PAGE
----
UK real estate is becoming a major asset class for Islamic finance

28 June 2012
The inauguration of The Shard of Glass skyscraper in London has put UK real estate firmly in the spotlight as an increasingly important asset class for Islamic finance.

Perched 310 meters above the London cityscape, making it the tallest building in the European Union, the Shard has already become an iconic landmark globally. It is also a strong symbol of the rise of Islamic finance, as the project was 95% funded by the Qatar National Bank in a Shariah-compliant transaction.

Located only a few miles upstream from the tower are the Chelsea Barracks. The redevelopment of the former British military barracks was also supported by Qatari financing, in yet another illustration of the growing fondness of the Islamic finance industry for prestigious UK real estate projects.

Such deals are often perceived as a way for Middle Eastern investors to exercise their "soft power" and spread influence by investing in high-profile real estate projects and world-famous hotels and office buildings. However, they also make a lot of financial and legal sense, argues Jonathan Lawrence, who advises on Islamic finance transactions at law firm K&L Gates in London.

One of the reasons why UK real estate has become increasingly important for the Islamic finance industry is that it has used real estate as an investible, tangible asset class on which to base its financial structures.

"Assets should lie at the root of most of these structures.  However, the past year or so has seen the growth of Islamic funds and Islamic banks providing mezzanine finance. In such structures, a conventional senior bank lends the majority of the debt on an interest payment basis, the investors inject their equity and the mezzanine finance tranche is put into the structure in an Islamic compliant way. This is a feasible way of ensuring that deals get done. The senior conventional bank and the Islamic compliant mezzanine lender enter into an intercreditor agreement which governs the way each loan is treated and takes account of the Islamic sensibilities of the mezzanine lender," Lawrence says.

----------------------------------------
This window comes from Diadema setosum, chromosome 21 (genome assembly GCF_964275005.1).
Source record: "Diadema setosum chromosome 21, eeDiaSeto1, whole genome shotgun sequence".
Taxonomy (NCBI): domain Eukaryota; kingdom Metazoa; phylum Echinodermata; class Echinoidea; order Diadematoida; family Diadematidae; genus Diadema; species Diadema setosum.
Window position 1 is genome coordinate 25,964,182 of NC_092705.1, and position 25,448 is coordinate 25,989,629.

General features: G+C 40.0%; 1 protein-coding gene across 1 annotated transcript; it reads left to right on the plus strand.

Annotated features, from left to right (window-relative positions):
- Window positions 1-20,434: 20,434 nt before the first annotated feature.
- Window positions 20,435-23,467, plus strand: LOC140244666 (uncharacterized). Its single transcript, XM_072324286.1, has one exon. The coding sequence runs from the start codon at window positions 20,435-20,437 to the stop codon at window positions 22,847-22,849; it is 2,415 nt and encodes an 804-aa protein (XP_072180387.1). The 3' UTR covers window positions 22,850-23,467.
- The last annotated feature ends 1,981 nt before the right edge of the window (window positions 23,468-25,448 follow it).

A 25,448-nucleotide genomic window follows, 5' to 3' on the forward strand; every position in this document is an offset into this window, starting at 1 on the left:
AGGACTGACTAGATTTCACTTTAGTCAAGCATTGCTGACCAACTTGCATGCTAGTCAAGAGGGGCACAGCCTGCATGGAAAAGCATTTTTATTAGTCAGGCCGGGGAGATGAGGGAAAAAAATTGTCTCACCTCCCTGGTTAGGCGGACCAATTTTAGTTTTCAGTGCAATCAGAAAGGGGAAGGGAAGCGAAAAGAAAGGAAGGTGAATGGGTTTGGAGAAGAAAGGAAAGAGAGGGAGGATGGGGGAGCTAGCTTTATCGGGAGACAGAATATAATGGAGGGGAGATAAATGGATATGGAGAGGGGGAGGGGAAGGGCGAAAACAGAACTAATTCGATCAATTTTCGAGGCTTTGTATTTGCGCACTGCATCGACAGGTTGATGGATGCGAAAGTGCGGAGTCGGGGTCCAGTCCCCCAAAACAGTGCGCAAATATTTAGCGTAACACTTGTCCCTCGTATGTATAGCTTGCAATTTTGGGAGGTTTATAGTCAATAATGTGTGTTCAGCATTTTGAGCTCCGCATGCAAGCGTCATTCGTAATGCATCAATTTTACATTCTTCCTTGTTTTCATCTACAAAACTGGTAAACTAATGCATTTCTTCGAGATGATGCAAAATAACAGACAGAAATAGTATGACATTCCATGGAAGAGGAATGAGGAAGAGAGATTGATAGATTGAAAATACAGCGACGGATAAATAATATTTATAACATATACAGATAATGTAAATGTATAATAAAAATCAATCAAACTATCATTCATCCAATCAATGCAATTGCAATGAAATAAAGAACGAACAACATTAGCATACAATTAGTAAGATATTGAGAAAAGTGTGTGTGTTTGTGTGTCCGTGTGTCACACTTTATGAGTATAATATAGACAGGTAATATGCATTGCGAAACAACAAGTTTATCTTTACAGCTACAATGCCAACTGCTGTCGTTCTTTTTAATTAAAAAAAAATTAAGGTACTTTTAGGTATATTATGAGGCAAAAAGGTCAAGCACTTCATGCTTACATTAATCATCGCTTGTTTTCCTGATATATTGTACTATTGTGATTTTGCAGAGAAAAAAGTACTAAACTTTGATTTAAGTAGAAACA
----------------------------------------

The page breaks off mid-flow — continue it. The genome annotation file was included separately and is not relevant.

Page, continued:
"London prime residential properties are still a focus whether for personal use or investment purposes. An Islamic compliant fund was launched in September 2011 to offer Islamic investors exposure to the London prime residential market," he adds.

Non-UK Shariah-compliant investors have tended to focus on prime or trophy assets such as the Shard and the Chelsea Barracks site. However, student accommodation in the UK has also been a major target for Islamic funds given the existence of rental guarantees, steady demand and upward-only rental payments. Lawrence believes we may see further developments in the broadening of the sector's outlook, as Shariah-compliant investors are considering a wider view of social infrastructure to include property investments in the UK healthcare, education and social housing sectors.

Another key attraction for Islamic finance participants in UK investments overall is the country's favorable legal framework.

"English law and the English legal system have proved particularly useful in propelling the UK into the forefront of safe havens for Islamic compliant investors. Although deals are structured for their Islamic compliance, the underlying governing law of the documentation will be English law and any disputes will most probably be referred to the English courts that are respected as impartial and relatively fast in deciding disputes. There is therefore a feeling of security in transacting in the UK," Lawrence says.

As with any financial transactions, there are risks involved in investing in the UK real estate market.

"Commercially, these types of deals are as subject to the fluctuations of the UK real estate market as any other transaction. Although it could be argued that they are better insulated, as the investments to date have tended to be into high-end developments and high-profile assets which, by definition, tend to hold their value longest. Technically, there is a danger that investors try and extricate themselves from deals by claiming that the Islamic compliance of the structure is not as they thought. This can be guarded against in the documentation by each party confirming that they will not seek to use non-Islamic compliance as a reason to terminate a deal," Lawrence explains.  

© Zawya 2012


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